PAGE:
Bible opened in a pew © mojekadry (shutterstock)
The outlook on the "new" church year begins where the review of the old one ends: with Corona. The pandemic determines the everyday life of the people. And also has a firm grip on the church calendar.
It was to be one of the highlights of church life in 2021 – the Ecumenical Church Congress in Frankfurt in May. Five days with more than 100.000 participants. But Corona is putting a stop to all major events until further notice. The Christian meeting is not to be cancelled, but will take on a completely different character. It is now to be shortened by one day, held largely digitally and without visitors on site.
The Synodal Way, the dialogue on the future of the Catholic Church in Germany that was launched about a year ago to great press attention, faces similar problems. As things stand, the 230-member synodal assembly will not meet for a second time until fall 2021 at the earliest. Behind the scenes and in smaller groups, however, the discussions between bishops and laity are to continue.
The Synodal Way
The topics are set: sexual morality, the priestly way of life, power and the separation of powers, and the role of women in the church. In the Vatican and the universal Church, the progress of the debates is being closely monitored. With the church leadership in Rome, representatives of the bishops and the Central Committee of German Catholics (ZdK) want to talk next year about a paper of the Roman Congregation for the Doctrine of the Faith on another and rather central aspect of church life.
The instruction published in the summer contradicted efforts to entrust the management of parishes to teams of priests and lay people committed to the Church. Lay people can participate in church leadership, but only priests are allowed to actually lead, administer, moderate and coordinate. Several bishops had been very critical of the paper – as had numerous laymen.
Financial cuts and structural changes
Meanwhile, in the diocese of Trier, it will become clear what parish reform can look like in practice in the face of a declining number of priests and active parishioners, as well as declining church tax revenues. The Vatican had halted the original plans in Germany's oldest diocese in November 2019 after complaints from priests and lay people from Trier. So now the project is to be relaunched next year and tackled in a second attempt. Those responsible have calculated a total of five years for this task.
The Evangelical Church in Germany (EKD) is also preparing for financial cuts and structural changes. 17 million euros to be saved in EKD budget by 2030. One of the tasks of the synod, which will be reconstituted in May, is to achieve this goal. It remains open who will lead the church parliament as president, succeeding former FDP politician Irmgard Schwaetzer. Since candidates with political experience are in demand for the post, former federal ministers Herrmann Grohe and Thomas de Maiziere (both CDU) would be possible candidates.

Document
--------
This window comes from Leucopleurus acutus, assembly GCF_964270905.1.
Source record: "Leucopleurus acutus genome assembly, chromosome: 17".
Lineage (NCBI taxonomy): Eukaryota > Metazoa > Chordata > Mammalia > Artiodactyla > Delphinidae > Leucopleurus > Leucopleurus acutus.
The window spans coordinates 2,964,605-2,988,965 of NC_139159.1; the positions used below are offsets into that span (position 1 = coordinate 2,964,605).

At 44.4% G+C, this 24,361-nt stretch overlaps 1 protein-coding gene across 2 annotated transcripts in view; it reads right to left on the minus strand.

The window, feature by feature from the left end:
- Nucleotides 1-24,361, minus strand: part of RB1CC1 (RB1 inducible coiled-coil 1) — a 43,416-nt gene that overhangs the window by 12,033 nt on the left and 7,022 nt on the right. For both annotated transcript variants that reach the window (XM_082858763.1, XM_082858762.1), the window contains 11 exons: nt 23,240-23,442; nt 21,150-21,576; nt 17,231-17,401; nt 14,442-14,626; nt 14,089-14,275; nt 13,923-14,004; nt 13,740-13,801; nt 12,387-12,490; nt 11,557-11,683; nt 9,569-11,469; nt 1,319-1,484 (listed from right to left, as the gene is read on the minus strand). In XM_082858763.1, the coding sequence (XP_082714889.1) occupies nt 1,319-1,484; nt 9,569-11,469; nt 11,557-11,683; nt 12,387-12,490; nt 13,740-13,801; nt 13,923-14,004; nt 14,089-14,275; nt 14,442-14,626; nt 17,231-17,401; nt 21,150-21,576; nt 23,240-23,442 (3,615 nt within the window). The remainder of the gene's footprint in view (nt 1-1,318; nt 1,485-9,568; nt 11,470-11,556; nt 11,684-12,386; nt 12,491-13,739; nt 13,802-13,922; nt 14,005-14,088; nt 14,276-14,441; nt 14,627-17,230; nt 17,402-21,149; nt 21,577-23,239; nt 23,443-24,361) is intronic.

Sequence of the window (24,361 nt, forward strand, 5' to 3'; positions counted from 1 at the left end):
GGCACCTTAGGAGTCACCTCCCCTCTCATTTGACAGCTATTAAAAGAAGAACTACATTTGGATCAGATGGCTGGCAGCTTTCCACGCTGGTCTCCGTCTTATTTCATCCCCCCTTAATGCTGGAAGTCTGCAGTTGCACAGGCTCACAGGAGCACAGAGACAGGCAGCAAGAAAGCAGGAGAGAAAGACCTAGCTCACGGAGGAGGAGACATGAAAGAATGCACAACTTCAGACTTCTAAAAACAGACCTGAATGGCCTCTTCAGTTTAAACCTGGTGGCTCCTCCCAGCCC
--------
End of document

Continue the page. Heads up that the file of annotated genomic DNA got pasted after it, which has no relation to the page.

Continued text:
Coming to terms with sexual abuse
In the fall, the synod will elect the new EKD Council. The Bavarian Bishop Heinrich Bedford-Strohm has already renounced his candidacy for the presidency, so that – after Margot Kabmann in 2009 – a female bishop could be elected to this top office for the second time, for example the deputy president of the Council, the Westphalian President Annette Kurschus, or the Hamburg Bishop Kirsten Fehrs.
One major ie remains for both churches in any case: coming to terms with abuse. In the Protestant church, the long-announced scientific study on sexualized violence has begun; results are expected in fall 2023. In the Catholic Church, there has recently been turbulence in the Archdiocese of Cologne. Cardinal Rainer Maria Woelki is under prere because those affected accuse him of instrumentalizing them for his course. Most recently, cover-up allegations were made against himself. He has passed the matter on to Rome for consideration.
The spring plenary session will also be held digitally
Archbishop Stephan Hebe of Hamburg, formerly head of personnel and vicar general in Cologne, is also defending himself against such accusations and wants the Congregation of Bishops in the Vatican to decide whether he should remain in office. For both him and Woelki, everyone is looking forward to March with anticipation, when an expert report on the handling of abuse cases by executives in the Archdiocese of Cologne will actually be available.
It is quite possible that the German bishops will deal with the latest developments in this matter as early as the end of February, when they meet for their spring plenary session. But this will also be the first time that it will be held purely digitally, and not in Dresden as planned, where the diocese of Dresden-Meissen is celebrating its 100th anniversary. Corona is putting a spoke in the wheel here too.